Using Skin Self-Examination Training to Detect Melanoma Early

A very powerful and important study about the benefits of learning how to self-examine for skin cancer, from the Department of Dermatology, Northwestern University Feinberg School of Medicine, Chicago.

The authors did a randomised trial to test whether SSE (structured skin examination) in patients with previous melanoma increased the number of second melanomas found. Patients with their ‘skin check partner’ were allocated to a short structured training on SSE or normal care (simple advice and usual dermatology visits).

 early_detection_of_new_melanomas_figure-1

Almost 500 patients took part and those in the intervention arm reported many more SSE and importantly more melanomas were detected in these patients. In the control arm, no melanomas were found by patients or partners! All in situ melanomas found by patients were among intervention patients. And – in the intervention arm – patients found many more melanomas than did their physicians.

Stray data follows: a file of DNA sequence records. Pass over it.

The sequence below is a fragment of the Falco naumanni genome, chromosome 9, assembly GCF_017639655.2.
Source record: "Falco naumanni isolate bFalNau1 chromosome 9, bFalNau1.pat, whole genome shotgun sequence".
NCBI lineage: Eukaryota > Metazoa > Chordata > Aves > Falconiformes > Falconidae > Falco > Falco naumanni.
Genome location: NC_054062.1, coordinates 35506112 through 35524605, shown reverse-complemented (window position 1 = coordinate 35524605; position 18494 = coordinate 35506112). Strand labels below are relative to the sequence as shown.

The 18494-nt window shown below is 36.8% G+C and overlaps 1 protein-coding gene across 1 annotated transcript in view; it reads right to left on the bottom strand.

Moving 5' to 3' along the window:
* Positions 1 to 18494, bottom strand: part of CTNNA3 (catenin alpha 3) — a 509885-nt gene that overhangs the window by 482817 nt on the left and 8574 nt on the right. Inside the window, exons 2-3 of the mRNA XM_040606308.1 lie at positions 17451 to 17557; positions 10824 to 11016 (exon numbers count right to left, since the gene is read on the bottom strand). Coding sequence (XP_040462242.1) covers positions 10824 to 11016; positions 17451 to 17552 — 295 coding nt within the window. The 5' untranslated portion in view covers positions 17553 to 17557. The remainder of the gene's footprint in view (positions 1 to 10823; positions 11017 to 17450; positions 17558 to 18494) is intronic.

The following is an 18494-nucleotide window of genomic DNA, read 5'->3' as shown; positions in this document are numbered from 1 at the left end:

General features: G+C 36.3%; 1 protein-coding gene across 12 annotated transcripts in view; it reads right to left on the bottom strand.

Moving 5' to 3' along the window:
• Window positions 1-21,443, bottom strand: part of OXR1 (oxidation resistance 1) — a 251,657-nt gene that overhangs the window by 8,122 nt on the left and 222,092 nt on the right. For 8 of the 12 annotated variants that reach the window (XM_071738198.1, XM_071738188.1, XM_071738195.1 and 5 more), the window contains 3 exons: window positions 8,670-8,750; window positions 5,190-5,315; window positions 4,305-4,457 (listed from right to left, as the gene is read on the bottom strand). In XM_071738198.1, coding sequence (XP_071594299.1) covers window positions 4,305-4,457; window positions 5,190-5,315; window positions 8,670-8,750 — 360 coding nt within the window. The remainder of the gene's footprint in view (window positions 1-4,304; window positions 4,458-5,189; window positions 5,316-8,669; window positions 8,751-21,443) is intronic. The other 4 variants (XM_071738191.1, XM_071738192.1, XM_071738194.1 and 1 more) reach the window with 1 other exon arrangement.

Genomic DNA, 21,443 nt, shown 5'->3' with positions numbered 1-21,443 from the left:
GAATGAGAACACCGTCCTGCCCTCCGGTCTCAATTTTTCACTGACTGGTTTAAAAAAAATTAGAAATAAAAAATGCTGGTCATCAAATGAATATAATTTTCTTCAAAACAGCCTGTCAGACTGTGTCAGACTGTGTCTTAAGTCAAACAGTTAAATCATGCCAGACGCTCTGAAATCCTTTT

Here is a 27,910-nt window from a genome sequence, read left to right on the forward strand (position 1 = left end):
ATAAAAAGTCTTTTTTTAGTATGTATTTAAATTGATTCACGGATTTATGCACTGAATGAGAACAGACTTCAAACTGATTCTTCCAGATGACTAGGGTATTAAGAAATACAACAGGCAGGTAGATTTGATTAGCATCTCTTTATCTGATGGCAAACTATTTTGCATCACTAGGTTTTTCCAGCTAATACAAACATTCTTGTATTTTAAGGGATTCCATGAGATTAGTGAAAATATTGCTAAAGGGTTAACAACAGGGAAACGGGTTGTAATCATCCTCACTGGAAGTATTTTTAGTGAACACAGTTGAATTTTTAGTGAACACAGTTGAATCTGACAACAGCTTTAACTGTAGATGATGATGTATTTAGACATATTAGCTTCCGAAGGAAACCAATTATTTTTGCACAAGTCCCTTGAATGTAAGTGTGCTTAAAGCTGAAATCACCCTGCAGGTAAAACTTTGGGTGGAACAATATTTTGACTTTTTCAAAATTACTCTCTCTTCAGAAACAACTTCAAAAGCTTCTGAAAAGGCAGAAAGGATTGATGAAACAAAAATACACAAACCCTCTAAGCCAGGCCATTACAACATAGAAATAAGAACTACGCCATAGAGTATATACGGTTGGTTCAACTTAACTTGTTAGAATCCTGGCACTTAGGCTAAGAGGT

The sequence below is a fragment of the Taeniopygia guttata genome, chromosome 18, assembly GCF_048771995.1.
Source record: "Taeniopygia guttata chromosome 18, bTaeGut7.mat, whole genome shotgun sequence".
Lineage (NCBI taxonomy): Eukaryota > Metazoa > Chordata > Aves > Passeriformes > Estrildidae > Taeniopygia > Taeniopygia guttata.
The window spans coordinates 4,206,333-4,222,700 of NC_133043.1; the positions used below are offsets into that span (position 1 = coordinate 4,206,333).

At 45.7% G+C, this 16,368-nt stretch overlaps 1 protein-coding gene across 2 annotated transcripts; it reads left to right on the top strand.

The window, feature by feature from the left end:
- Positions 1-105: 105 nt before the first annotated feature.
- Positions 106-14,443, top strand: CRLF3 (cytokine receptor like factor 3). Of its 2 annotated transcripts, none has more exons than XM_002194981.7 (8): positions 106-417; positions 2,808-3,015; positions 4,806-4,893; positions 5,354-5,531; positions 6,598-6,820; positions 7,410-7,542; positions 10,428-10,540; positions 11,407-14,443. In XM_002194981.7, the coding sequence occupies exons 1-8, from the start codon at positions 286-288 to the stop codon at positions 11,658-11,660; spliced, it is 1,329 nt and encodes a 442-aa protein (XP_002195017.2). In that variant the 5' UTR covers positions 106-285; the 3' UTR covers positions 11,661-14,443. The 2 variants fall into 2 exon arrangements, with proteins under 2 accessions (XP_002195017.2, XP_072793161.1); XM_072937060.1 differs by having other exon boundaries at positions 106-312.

I think this is a remarkable study, and is translatable into Australian general practice. Skin cancer clinics and practices with an interest in skin cancer could train patients to do SSE, reinforced by the doctor at review, and could us the training reported in the paper.

Quite an opportunity!

Click here to download the full paper 

Doctors: June K. Robinson, MD | Jeffrey D.Wayne, MD | Mary C. Martini, MD | Brittney A. Hultgren, MS | Kimberly A. Mallett, PhD | Rob Turrisi, PhD


Learn more about skin cancer medicine in primary care at the next Skin Cancer Certificate Courses:

Skin Cancer Certificate Courses in Australia

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